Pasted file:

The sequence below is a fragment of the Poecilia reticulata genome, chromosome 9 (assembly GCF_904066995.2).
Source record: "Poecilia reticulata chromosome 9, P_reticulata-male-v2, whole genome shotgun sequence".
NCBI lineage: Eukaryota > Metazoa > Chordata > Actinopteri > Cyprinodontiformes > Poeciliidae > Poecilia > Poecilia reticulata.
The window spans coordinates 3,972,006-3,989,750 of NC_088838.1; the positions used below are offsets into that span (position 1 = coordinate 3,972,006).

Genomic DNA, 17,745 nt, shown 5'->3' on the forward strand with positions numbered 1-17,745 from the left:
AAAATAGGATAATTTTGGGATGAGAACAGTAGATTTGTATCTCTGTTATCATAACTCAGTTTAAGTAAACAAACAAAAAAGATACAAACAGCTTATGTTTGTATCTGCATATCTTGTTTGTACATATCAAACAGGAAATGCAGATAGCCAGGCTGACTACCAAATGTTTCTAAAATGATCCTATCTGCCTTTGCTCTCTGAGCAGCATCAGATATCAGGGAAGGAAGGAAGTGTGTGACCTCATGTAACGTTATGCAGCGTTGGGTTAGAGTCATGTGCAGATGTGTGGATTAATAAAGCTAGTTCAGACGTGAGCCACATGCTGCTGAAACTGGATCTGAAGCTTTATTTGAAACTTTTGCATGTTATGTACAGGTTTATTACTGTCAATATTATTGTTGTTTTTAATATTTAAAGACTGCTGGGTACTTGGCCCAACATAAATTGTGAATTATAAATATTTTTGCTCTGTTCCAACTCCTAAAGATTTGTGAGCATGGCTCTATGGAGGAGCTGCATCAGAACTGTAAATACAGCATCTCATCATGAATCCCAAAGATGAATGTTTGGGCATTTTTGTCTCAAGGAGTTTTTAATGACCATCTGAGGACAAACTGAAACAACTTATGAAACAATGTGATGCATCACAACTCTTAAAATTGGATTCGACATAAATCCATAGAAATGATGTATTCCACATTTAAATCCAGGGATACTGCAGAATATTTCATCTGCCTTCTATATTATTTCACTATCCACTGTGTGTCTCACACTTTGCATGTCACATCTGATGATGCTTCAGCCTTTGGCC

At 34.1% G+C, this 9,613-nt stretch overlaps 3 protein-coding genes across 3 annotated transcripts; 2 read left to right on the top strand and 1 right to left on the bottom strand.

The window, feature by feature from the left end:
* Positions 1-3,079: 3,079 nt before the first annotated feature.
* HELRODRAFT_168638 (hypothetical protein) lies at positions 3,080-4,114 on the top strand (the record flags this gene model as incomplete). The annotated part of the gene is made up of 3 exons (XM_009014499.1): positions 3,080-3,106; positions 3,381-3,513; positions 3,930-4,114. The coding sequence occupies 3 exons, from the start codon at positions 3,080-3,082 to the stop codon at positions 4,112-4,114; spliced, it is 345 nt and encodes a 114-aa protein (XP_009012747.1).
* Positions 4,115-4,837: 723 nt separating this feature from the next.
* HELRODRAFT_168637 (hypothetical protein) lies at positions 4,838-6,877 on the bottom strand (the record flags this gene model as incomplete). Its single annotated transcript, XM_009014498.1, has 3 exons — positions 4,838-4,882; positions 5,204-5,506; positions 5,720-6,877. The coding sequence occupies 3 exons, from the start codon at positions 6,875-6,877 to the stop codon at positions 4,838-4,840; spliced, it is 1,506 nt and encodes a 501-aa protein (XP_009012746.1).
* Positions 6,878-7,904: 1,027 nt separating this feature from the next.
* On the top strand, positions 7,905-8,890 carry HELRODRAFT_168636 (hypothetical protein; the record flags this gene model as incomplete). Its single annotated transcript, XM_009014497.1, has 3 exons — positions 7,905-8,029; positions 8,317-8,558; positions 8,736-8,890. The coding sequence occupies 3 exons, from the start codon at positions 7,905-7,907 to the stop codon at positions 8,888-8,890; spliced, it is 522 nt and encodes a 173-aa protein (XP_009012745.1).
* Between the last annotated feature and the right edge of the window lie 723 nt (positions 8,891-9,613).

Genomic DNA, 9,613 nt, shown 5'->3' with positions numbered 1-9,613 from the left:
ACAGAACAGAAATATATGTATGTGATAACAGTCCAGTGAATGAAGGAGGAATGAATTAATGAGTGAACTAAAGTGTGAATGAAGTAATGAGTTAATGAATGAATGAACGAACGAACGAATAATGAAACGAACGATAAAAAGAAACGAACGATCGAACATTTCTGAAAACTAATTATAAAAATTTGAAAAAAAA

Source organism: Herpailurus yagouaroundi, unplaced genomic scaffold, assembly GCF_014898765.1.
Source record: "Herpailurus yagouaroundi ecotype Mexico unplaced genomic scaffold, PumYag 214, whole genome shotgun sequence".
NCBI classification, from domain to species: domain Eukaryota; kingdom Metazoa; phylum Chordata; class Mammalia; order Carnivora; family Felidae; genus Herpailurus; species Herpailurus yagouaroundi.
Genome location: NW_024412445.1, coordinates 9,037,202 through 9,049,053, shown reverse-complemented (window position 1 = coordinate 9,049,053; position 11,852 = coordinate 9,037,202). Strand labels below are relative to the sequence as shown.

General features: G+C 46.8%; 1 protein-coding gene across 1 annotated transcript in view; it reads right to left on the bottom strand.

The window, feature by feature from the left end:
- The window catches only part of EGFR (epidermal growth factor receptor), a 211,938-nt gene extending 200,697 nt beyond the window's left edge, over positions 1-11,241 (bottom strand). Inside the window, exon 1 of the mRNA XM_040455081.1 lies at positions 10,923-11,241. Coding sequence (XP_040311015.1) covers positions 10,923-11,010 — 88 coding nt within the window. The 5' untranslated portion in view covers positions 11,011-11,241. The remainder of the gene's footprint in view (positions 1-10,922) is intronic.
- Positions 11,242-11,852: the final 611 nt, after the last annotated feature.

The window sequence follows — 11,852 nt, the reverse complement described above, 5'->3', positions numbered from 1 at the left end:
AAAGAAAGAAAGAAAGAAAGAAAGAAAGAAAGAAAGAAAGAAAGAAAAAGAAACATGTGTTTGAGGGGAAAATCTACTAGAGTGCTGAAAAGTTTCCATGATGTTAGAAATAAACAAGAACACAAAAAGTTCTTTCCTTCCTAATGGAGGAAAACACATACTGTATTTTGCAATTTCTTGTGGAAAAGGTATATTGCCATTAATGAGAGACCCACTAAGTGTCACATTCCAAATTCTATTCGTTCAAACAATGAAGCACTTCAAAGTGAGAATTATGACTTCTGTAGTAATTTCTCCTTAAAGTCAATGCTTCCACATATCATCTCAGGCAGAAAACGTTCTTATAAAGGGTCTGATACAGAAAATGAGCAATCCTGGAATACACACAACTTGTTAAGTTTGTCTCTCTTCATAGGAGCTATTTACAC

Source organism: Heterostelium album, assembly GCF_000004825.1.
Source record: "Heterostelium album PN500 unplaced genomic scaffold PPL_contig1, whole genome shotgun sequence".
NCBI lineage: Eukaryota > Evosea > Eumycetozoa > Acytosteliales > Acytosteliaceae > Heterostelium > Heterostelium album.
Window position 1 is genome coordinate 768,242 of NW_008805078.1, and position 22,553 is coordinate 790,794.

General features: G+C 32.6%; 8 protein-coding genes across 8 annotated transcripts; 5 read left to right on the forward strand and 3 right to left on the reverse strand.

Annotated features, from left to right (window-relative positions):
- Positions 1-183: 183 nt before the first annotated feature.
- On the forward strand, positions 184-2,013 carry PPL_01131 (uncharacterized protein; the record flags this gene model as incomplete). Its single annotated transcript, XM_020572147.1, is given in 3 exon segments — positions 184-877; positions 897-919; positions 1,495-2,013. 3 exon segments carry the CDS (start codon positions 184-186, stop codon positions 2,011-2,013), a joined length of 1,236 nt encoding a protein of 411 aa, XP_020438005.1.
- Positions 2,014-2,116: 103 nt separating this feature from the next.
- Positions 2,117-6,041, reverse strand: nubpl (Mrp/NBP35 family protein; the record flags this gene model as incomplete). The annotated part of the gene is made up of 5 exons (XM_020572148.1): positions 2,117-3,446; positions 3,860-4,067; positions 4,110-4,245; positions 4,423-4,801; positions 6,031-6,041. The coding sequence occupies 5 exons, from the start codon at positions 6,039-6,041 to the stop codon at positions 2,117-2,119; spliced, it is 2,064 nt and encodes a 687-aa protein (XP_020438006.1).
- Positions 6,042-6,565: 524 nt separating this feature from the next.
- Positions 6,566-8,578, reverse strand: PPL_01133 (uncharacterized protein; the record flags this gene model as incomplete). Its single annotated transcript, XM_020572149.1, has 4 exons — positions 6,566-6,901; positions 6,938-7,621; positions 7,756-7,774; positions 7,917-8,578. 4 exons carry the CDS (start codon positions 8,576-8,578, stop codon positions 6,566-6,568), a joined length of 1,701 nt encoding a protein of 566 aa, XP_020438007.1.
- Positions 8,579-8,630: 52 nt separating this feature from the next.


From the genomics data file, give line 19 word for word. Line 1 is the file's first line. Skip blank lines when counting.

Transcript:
Source record: "Herpailurus yagouaroundi ecotype Mexico unplaced genomic scaffold, PumYag 214, whole genome shotgun sequence".